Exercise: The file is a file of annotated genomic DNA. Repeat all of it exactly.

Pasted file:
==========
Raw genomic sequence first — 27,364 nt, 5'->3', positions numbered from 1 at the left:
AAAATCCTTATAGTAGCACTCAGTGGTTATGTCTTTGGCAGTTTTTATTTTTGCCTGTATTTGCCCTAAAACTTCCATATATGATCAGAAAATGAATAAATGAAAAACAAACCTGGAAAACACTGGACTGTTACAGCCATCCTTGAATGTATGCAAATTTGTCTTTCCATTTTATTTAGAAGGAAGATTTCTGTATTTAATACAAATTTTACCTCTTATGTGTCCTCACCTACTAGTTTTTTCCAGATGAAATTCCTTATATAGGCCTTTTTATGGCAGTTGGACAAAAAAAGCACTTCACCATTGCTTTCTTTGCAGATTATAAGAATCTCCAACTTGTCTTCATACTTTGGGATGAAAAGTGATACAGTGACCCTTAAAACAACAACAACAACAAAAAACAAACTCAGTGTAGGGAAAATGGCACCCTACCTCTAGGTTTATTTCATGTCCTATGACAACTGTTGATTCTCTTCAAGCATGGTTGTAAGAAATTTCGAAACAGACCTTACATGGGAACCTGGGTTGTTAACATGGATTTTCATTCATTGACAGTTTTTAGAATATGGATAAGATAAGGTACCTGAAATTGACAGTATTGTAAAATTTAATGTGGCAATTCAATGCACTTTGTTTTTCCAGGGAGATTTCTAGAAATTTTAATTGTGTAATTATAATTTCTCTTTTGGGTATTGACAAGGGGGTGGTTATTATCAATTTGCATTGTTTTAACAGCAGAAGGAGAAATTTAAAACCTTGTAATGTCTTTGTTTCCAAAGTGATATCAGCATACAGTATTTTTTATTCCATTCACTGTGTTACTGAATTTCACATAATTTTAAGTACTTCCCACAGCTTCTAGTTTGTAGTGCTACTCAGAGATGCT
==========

Raw genomic sequence first — 27,364 nt, 5'->3', positions numbered from 1 at the left:
AAAATCCTTATAGTAGCACTCAGTGGTTATGTCTTTGGCAGTTTTTATTTTTGCCTGTATTTGCCCTAAAACTTCCATATATGATCAGAAAATGAATAAATGAAAAACAAACCTGGAAAACACTGGACTGTTACAGCCATCCTTGAATGTATGCAAATTTGTCTTTCCATTTTATTTAGAAGGAAGATTTCTGTATTTAATACAAATTTTACCTCTTATGTGTCCTCACCTACTAGTTTTTTCCAGATGAAATTCCTTATATAGGCCTTTTTATGGCAGTTGGACAAAAAAAGCACTTCACCATTGCTTTCTTTGCAGATTATAAGAATCTCCAACTTGTCTTCATACTTTGGGATGAAAAGTGATACAGTGACCCTTAAAACAACAACAACAACAAAAAACAAACTCAGTGTAGGGAAAATGGCACCCTACCTCTAGGTTTATTTCATGTCCTATGACAACTGTTGATTCTCTTCAAGCATGGTTGTAAGAAATTTCGAAACAGACCTTACATGGGAACCTGGGTTGTTAACATGGATTTTCATTCATTGACAGTTTTTAGAATATGGATAAGATAAGGTACCTGAAATTGACAGTATTGTAAAATTTAATGTGGCAATTCAATGCACTTTGTTTTTCCAGGGAGATTTCTAGAAATTTTAATTGTGTAATTATAATTTCTCTTTTGGGTATTGACAAGGGGGTGGTTATTATCAATTTGCATTGTTTTAACAGCAGAAGGAGAAATTTAAAACCTTGTAATGTCTTTGTTTCCAAAGTGATATCAGCATACAGTATTTTTTATTCCATTCACTGTGTTACTGAATTTCACATAATTTTAAGTACTTCCCACAGCTTCTAGTTTGTAGTGCTACTCAGAGATGCT